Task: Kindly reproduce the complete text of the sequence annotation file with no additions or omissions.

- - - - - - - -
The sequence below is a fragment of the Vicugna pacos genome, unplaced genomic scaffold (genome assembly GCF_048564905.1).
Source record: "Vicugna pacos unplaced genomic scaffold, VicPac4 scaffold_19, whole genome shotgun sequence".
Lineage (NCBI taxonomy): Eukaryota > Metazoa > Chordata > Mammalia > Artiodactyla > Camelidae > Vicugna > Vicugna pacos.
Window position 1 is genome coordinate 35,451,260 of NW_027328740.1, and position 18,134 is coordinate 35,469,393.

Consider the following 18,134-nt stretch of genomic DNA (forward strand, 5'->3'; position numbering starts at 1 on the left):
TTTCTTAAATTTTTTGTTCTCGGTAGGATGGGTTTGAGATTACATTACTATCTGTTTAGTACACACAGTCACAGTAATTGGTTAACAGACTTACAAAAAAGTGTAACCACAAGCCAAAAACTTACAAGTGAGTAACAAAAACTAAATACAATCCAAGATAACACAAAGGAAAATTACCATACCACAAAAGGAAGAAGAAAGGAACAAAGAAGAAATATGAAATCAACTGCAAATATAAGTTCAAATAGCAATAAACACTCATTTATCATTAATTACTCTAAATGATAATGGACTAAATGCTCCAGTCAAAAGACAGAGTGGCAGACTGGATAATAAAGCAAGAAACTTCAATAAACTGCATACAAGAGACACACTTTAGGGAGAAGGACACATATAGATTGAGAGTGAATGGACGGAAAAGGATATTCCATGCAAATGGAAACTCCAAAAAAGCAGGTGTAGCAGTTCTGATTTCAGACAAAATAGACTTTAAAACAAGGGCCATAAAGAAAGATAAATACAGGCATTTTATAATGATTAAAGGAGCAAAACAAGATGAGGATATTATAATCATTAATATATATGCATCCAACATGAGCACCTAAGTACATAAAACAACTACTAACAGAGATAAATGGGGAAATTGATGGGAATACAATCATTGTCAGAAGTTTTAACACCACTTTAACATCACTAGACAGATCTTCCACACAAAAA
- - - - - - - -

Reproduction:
The sequence below is a fragment of the Vicugna pacos genome, unplaced genomic scaffold (genome assembly GCF_048564905.1).
Source record: "Vicugna pacos unplaced genomic scaffold, VicPac4 scaffold_19, whole genome shotgun sequence".
Lineage (NCBI taxonomy): Eukaryota > Metazoa > Chordata > Mammalia > Artiodactyla > Camelidae > Vicugna > Vicugna pacos.
Window position 1 is genome coordinate 35,451,260 of NW_027328740.1, and position 18,134 is coordinate 35,469,393.

Consider the following 18,134-nt stretch of genomic DNA (forward strand, 5'->3'; position numbering starts at 1 on the left):
TTTCTTAAATTTTTTGTTCTCGGTAGGATGGGTTTGAGATTACATTACTATCTGTTTAGTACACACAGTCACAGTAATTGGTTAACAGACTTACAAAAAAGTGTAACCACAAGCCAAAAACTTACAAGTGAGTAACAAAAACTAAATACAATCCAAGATAACACAAAGGAAAATTACCATACCACAAAAGGAAGAAGAAAGGAACAAAGAAGAAATATGAAATCAACTGCAAATATAAGTTCAAATAGCAATAAACACTCATTTATCATTAATTACTCTAAATGATAATGGACTAAATGCTCCAGTCAAAAGACAGAGTGGCAGACTGGATAATAAAGCAAGAAACTTCAATAAACTGCATACAAGAGACACACTTTAGGGAGAAGGACACATATAGATTGAGAGTGAATGGACGGAAAAGGATATTCCATGCAAATGGAAACTCCAAAAAAGCAGGTGTAGCAGTTCTGATTTCAGACAAAATAGACTTTAAAACAAGGGCCATAAAGAAAGATAAATACAGGCATTTTATAATGATTAAAGGAGCAAAACAAGATGAGGATATTATAATCATTAATATATATGCATCCAACATGAGCACCTAAGTACATAAAACAACTACTAACAGAGATAAATGGGGAAATTGATGGGAATACAATCATTGTCAGAAGTTTTAACACCACTTTAACATCACTAGACAGATCTTCCACACAAAAA